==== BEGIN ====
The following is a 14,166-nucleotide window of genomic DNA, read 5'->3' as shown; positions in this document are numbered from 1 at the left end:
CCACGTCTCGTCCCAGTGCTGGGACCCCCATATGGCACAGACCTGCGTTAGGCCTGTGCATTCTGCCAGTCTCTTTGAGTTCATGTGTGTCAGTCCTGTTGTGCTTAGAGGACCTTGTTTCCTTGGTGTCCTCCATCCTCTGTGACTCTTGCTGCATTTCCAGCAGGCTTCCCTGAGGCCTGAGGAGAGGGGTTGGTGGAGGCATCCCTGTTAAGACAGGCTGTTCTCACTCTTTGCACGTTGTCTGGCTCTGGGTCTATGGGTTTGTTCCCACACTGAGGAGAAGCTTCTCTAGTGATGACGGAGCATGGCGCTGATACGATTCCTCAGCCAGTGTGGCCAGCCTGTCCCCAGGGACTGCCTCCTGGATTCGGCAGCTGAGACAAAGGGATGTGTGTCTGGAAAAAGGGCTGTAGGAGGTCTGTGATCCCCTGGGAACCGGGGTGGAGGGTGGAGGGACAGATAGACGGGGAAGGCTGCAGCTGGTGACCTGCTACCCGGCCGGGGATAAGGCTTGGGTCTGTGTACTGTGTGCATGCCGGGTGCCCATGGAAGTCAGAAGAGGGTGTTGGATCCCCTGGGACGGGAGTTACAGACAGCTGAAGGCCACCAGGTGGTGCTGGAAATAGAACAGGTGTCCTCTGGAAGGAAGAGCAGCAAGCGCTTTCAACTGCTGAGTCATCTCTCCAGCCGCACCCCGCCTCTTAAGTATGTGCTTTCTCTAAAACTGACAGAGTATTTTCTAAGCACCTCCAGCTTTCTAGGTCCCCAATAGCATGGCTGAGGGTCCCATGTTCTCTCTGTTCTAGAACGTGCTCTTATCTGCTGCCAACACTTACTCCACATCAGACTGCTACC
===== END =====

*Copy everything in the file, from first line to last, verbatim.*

The following is a 14,166-nucleotide window of genomic DNA, read 5'->3' as shown; positions in this document are numbered from 1 at the left end:
CCACGTCTCGTCCCAGTGCTGGGACCCCCATATGGCACAGACCTGCGTTAGGCCTGTGCATTCTGCCAGTCTCTTTGAGTTCATGTGTGTCAGTCCTGTTGTGCTTAGAGGACCTTGTTTCCTTGGTGTCCTCCATCCTCTGTGACTCTTGCTGCATTTCCAGCAGGCTTCCCTGAGGCCTGAGGAGAGGGGTTGGTGGAGGCATCCCTGTTAAGACAGGCTGTTCTCACTCTTTGCACGTTGTCTGGCTCTGGGTCTATGGGTTTGTTCCCACACTGAGGAGAAGCTTCTCTAGTGATGACGGAGCATGGCGCTGATACGATTCCTCAGCCAGTGTGGCCAGCCTGTCCCCAGGGACTGCCTCCTGGATTCGGCAGCTGAGACAAAGGGATGTGTGTCTGGAAAAAGGGCTGTAGGAGGTCTGTGATCCCCTGGGAACCGGGGTGGAGGGTGGAGGGACAGATAGACGGGGAAGGCTGCAGCTGGTGACCTGCTACCCGGCCGGGGATAAGGCTTGGGTCTGTGTACTGTGTGCATGCCGGGTGCCCATGGAAGTCAGAAGAGGGTGTTGGATCCCCTGGGACGGGAGTTACAGACAGCTGAAGGCCACCAGGTGGTGCTGGAAATAGAACAGGTGTCCTCTGGAAGGAAGAGCAGCAAGCGCTTTCAACTGCTGAGTCATCTCTCCAGCCGCACCCCGCCTCTTAAGTATGTGCTTTCTCTAAAACTGACAGAGTATTTTCTAAGCACCTCCAGCTTTCTAGGTCCCCAATAGCATGGCTGAGGGTCCCATGTTCTCTCTGTTCTAGAACGTGCTCTTATCTGCTGCCAACACTTACTCCACATCAGACTGCTACC